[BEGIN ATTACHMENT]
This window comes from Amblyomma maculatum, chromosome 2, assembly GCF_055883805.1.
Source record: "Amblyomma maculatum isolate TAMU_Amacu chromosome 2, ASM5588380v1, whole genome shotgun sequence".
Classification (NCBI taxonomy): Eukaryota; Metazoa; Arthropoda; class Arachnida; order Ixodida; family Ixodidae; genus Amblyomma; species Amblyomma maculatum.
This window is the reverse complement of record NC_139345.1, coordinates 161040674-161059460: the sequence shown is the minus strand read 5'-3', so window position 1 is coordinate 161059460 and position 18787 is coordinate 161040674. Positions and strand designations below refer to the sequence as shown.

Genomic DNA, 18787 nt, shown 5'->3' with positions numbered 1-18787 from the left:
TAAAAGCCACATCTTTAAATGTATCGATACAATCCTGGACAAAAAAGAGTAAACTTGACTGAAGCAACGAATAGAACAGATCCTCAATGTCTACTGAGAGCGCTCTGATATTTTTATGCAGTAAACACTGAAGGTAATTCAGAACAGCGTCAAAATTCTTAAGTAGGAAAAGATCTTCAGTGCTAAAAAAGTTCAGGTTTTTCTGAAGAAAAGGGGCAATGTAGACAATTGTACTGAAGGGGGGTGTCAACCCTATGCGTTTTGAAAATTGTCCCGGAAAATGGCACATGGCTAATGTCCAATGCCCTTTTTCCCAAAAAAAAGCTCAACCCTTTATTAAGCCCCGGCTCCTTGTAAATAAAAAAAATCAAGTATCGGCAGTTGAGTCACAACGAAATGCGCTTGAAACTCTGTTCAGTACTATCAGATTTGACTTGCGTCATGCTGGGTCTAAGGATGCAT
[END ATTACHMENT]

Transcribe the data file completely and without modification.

This window comes from Amblyomma maculatum, chromosome 2, assembly GCF_055883805.1.
Source record: "Amblyomma maculatum isolate TAMU_Amacu chromosome 2, ASM5588380v1, whole genome shotgun sequence".
Classification (NCBI taxonomy): Eukaryota; Metazoa; Arthropoda; class Arachnida; order Ixodida; family Ixodidae; genus Amblyomma; species Amblyomma maculatum.
This window is the reverse complement of record NC_139345.1, coordinates 161040674-161059460: the sequence shown is the minus strand read 5'-3', so window position 1 is coordinate 161059460 and position 18787 is coordinate 161040674. Positions and strand designations below refer to the sequence as shown.

Genomic DNA, 18787 nt, shown 5'->3' with positions numbered 1-18787 from the left:
TAAAAGCCACATCTTTAAATGTATCGATACAATCCTGGACAAAAAAGAGTAAACTTGACTGAAGCAACGAATAGAACAGATCCTCAATGTCTACTGAGAGCGCTCTGATATTTTTATGCAGTAAACACTGAAGGTAATTCAGAACAGCGTCAAAATTCTTAAGTAGGAAAAGATCTTCAGTGCTAAAAAAGTTCAGGTTTTTCTGAAGAAAAGGGGCAATGTAGACAATTGTACTGAAGGGGGGTGTCAACCCTATGCGTTTTGAAAATTGTCCCGGAAAATGGCACATGGCTAATGTCCAATGCCCTTTTTCCCAAAAAAAAGCTCAACCCTTTATTAAGCCCCGGCTCCTTGTAAATAAAAAAAATCAAGTATCGGCAGTTGAGTCACAACGAAATGCGCTTGAAACTCTGTTCAGTACTATCAGATTTGACTTGCGTCATGCTGGGTCTAAGGATGCAT